US consumers concerned about lack of standardisation in driverless car legislation

Driverless cars are on their way, whatever speed they arrive, but according to a new study many US citizens are still concerned about various aspects of their safety.

The study from Advocates for Highway and Auto Safety, which polled 1,005 adults living in the US, found more than three quarters opposed disconnection of vehicle controls such as steering wheels and brake pedals, while the vast majority saw concern with more general cybersecurity and safety legislation.

73% of those polled said they support the development of safety standards for new features related to the operation of driverless cars, while 81% said they supported cybersecurity rules to protect driverless cars from being hacked.

This is put alongside the Senate AV Start Act and the House Self Drive Act, two pieces of impending legislation which the report asserts do not do enough in these areas. Regarding safety standards, the report says, only ‘voluntary guidelines’ are issued for now, while both Acts have a demand that a ‘plan’ exists for cybersecurity, but no minimum requirements. “These poll numbers should be a bright, flashing hazard light to members of congress considering legislation that will set policy on driverless cars for years to come,” the press materials roared.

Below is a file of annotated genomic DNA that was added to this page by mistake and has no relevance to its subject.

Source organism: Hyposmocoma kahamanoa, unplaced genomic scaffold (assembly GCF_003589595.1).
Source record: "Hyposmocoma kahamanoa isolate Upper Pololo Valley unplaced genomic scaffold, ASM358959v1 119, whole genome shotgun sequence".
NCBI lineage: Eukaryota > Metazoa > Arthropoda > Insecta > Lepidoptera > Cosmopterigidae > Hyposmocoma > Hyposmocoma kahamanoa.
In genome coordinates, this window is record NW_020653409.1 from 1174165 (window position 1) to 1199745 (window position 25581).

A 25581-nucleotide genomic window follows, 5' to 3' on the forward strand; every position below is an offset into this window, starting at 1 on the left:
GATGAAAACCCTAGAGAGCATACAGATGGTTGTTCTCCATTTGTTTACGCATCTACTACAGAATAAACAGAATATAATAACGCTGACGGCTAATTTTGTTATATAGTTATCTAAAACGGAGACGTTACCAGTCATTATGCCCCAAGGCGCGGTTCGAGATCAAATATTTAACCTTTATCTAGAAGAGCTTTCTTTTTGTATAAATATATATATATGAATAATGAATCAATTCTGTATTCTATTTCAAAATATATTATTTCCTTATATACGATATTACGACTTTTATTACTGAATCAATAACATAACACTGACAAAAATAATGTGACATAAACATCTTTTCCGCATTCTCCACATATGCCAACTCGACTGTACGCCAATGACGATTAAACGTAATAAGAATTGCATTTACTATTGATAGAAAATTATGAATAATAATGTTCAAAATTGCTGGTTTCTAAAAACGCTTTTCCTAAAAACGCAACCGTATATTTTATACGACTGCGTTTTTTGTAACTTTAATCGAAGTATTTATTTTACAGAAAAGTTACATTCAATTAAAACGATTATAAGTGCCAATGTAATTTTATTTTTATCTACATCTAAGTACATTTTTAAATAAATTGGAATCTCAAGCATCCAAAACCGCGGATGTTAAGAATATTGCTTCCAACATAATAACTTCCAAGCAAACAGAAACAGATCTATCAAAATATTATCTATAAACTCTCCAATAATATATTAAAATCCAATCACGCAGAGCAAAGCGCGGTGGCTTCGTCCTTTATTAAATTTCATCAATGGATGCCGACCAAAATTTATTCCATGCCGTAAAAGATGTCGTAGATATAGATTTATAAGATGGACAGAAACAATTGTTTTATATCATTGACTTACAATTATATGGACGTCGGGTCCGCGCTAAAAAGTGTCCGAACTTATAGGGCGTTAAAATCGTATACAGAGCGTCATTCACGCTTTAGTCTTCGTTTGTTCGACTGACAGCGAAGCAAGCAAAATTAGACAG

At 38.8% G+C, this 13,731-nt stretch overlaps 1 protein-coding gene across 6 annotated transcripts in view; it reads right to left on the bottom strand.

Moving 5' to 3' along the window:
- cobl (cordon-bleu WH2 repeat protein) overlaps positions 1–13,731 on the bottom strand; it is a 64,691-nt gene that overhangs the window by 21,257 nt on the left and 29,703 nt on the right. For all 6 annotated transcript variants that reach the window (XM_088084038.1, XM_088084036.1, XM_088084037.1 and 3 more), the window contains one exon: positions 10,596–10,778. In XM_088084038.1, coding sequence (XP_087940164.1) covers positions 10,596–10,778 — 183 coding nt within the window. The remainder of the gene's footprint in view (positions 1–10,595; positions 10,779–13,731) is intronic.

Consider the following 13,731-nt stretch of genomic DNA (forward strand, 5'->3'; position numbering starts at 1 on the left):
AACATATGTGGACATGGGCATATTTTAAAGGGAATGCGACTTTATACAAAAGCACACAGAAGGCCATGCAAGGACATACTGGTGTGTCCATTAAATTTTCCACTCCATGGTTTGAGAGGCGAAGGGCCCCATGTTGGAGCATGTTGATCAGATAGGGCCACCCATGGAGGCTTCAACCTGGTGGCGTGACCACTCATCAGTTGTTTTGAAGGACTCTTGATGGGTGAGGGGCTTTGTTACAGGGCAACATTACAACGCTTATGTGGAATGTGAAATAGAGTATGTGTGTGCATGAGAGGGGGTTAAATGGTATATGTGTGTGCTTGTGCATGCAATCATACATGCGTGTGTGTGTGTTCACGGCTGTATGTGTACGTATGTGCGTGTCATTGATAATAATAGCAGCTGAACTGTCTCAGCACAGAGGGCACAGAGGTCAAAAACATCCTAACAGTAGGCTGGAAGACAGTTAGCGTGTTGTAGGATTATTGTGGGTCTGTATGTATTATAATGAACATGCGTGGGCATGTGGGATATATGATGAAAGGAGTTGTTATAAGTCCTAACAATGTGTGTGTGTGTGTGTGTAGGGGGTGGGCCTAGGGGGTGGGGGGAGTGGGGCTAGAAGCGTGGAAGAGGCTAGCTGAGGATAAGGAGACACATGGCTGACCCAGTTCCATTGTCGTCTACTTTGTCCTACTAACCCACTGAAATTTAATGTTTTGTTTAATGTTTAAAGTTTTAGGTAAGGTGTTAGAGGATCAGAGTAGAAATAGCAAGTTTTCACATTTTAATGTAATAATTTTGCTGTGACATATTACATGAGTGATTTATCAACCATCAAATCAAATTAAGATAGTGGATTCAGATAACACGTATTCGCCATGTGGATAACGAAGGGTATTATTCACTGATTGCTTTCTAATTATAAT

Other measures were given fierce approval from consumers. 84% said they supported uniform rules from the US Department of Transportation to ensure human drivers are alert in case they need to take control of the driverless car.

Yet this measure is a particularly interesting one given recent advancements from automotive vendors. Last week General Motors said it had submitted a petition to the US Department of Transportation to commence operating fully autonomous cars in a new service scheduled for 2019. In other words, the new vehicles, named Cruise AV, will have no steering wheels or pedals.

You can read the full report here (pdf).

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FCC to vote on repealing Net Neutrality legislation